Nearly twenty years later, the world is still trying to comprehend the madness behind the atrocities that occurred in Rwanda during their massive civil war. What many don’t realize is that the same tribal conflicts that have affected Rwanda still persist to this day in Burundi.
In this tiny country, deep in the heart of Africa, many thousands of people depend on coffee farming and production to maintain at least some semblance of a normal life. In fact, ninety percent of Burundi’s population relies on coffee as their main (or only) source of income.
Welcome to my table, here in the corner of this cafe. Today we are drinking Burundi Kayanza-Gacokwe from ROWSTER: New American Coffee in Grand Rapids, Michigan. Feel free to pull up a chair.
The people of Burundi have an amazing spirit and a sound resolve – the farmers here have completely dedicated themselves to their craft and their crops. And for good reason – coffee has quite literally saved the lives of many Burundians since their twelve-year civil war ended in 2005. Since then, a lot of investing and improvements have been made at the farm level through the implementation of cooperatives.
One such cooperative is the Gacokwe Washing Station.
The Gacokwe Washing station is a small cooperative, made up of about 1,700 farmers, in the Kayanza region of northern Burundi. Although this is technically a washing station, it functions as a cooperative in that the farmers in this area all bring their cherries here for washing and processing. A premium price, well above the market rate, is paid directly to the farmers of this cooperative.
A really great cup of coffee goes a long way to improve your morning, and that’s all the more relevant when that same coffee is improving the lives of farmers.
origin: Kayanza, Burundi
farm: Gacokwe Washing Station Cooperative
elevation: 1750 meters above sea level
cultivars: Jackson, Mibirzi (Bourbon derivatives)
process: fully washed, patio dried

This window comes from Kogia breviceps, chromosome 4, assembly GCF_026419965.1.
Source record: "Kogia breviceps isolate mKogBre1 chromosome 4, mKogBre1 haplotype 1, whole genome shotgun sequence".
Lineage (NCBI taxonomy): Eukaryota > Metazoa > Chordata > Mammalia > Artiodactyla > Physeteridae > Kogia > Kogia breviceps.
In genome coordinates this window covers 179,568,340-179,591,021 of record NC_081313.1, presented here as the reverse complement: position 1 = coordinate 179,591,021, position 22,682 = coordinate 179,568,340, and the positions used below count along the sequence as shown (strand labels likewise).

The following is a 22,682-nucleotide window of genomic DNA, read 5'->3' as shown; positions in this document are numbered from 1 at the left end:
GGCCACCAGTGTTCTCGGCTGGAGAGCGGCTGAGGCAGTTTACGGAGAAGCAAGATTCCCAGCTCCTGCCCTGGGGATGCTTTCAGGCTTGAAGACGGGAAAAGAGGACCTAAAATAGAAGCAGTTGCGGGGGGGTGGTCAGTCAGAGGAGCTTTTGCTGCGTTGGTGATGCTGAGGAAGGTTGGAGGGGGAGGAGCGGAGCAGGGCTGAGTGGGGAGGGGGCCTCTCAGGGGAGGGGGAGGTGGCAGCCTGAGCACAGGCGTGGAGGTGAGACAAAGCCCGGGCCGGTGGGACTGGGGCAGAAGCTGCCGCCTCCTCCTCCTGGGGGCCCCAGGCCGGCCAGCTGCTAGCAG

I can already tell that this is going to be a sweet cup of coffee. Notes of fig, raisin, cocoa, tropical fruit, and violet.
The first couple of times I made this one, it almost tasted sort of vegetal, which is reminiscent of the first couple of Burundis I ever had – I can’t remember where they were from, but they tasted grassy. It was a sweet vegetal, though – it almost tasted like split peas. After a couple days of letting the beans settle, that vegetal taste has now disappeared and is replaced by mellow but sweet dried fruit flavor – fig, pear, raisin, coconut and cranberry.
As the cup cools off, the coffee bursts to life with an explosion of tropical fruit! It has a really big and bright pineapple and mango juiciness that mixes with an apple, red grape, apricot, and cherry winy-ness.
Remaining constant throughout the life of the cup is a flowing bed of cocoa and maple brown sugar.
Medium body; pineapple acidity; syrupy mouthfeel; clean, sparkling finish.
the bottom line:
ROWSTER’s Burundi Kayanza-Gacokwe is such a rich and deep cup of coffee with a lot of concentrated sweetness. Based on the cup’s aroma and flavor immediately post-brew, I wasn’t at all expecting the flavor explosion that occurred when the cup cooled off; when that happened, when the cup burst into bright tropicalia, my taste buds immediately stood at attention.
This is a tremendous cup of coffee. A very tremendous cup of coffee. Rich and deep, clean and complex. This coffee is every bit as unique as the country it comes from. A coffee that has this much intricacy and flavor can only be handled by the hands of an extremely capable roaster – ROWSTER is just that.
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Andrew is a husband, father, dog lover, craft beverage enthusiast, content creator, and niche market Internet celebrity. Formerly of A Table in the Corner of the Cafe and The Pulitzer Project and contributor to Barista Magazine and Mental Floss, he’s been writing on the Internet for years.